True about the internet never forgetting. As a rule, it also doesn't care. Unless you're famous or you have a psycho ex who's out for revenge who wants to start a twitter hashtag...

But sadly, some of us are indeed pretty boring at this point in our lives. Partying ended for me when most of my peers and relatives had kids.

Maze Runner
02-05-2015, 12:51 AM
If we're really talking about drugs, don't do the hard stuff. I know a lot of people can do a line here and there, chip some smack, and never let it get in their ass. But just this morning I read the obituary of another friend of mine who wasn't able to do that. Had a cousin die in his 20s, a good friend shot and killed in a drug deal, someone who was like an uncle to me take his own life due to his heroin addiction. And many more who did big time behind possession, dealing, or robbery to feed their addiction.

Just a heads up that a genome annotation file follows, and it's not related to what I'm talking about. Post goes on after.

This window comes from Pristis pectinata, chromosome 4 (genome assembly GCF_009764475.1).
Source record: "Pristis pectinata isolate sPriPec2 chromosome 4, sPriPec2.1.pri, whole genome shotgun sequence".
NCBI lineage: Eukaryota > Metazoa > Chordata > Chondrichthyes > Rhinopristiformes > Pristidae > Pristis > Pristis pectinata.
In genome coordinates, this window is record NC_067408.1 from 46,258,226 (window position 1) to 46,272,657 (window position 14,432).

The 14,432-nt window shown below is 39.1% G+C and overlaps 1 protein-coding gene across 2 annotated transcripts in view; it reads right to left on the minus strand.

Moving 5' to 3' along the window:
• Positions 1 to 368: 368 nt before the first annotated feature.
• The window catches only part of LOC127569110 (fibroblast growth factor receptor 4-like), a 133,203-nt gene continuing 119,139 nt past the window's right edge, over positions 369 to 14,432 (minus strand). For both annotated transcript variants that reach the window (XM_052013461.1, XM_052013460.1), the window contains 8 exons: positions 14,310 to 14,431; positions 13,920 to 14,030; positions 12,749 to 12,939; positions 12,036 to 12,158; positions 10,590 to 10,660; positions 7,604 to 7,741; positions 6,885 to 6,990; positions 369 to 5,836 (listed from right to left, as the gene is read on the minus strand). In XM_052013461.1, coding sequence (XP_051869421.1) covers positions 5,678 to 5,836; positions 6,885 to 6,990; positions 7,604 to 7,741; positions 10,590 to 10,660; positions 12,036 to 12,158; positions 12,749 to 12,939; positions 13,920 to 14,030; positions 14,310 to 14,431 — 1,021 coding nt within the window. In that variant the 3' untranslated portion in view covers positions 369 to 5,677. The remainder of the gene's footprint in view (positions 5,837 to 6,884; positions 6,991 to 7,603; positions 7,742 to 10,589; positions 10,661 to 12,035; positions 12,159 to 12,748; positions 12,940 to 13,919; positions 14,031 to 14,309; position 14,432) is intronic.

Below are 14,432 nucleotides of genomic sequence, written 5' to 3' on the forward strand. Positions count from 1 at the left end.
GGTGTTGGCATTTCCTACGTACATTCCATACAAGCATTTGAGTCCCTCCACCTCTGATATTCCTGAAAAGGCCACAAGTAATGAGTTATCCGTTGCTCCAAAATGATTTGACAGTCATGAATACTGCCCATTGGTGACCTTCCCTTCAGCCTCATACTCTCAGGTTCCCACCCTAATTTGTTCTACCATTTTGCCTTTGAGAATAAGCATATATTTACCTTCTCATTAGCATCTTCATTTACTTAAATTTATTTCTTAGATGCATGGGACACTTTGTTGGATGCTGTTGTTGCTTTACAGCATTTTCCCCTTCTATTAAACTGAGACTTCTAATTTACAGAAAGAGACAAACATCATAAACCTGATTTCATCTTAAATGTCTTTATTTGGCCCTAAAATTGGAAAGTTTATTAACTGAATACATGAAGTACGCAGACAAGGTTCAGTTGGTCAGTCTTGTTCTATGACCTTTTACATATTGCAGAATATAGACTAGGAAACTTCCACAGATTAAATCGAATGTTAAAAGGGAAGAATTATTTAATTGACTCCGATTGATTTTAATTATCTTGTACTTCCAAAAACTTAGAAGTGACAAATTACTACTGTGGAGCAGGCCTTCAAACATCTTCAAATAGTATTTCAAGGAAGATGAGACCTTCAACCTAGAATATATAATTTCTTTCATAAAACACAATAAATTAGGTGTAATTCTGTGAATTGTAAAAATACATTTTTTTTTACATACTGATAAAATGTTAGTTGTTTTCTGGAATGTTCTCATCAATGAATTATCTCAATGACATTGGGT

The only thing I've ever found that won't kill you is weed.

jjdebenedictis
02-05-2015, 05:37 AM
The only thing I've ever found that won't kill you is weed.It's a good warning to keep in mind. A lot of people think they can avoid addiction because they're smart, but smart is no protection against something that is a matter of chemistry and biology. It's deterministic; you have to simply not do the stuff very often.

I've heard that LSD has no known lethal dose, but you can permanently change the way your brain functions by overdosing on it.

rugcat
02-08-2015, 01:16 AM
And interesting sidelight about drugs in Silicon Valley, where creativity is at a premium:
"The billionaires I know, almost without exception, use hallucinogens on a regular basis," Ferriss said. "[They're] trying to be very disruptive and look at the problems in the world ... and ask completely new questions."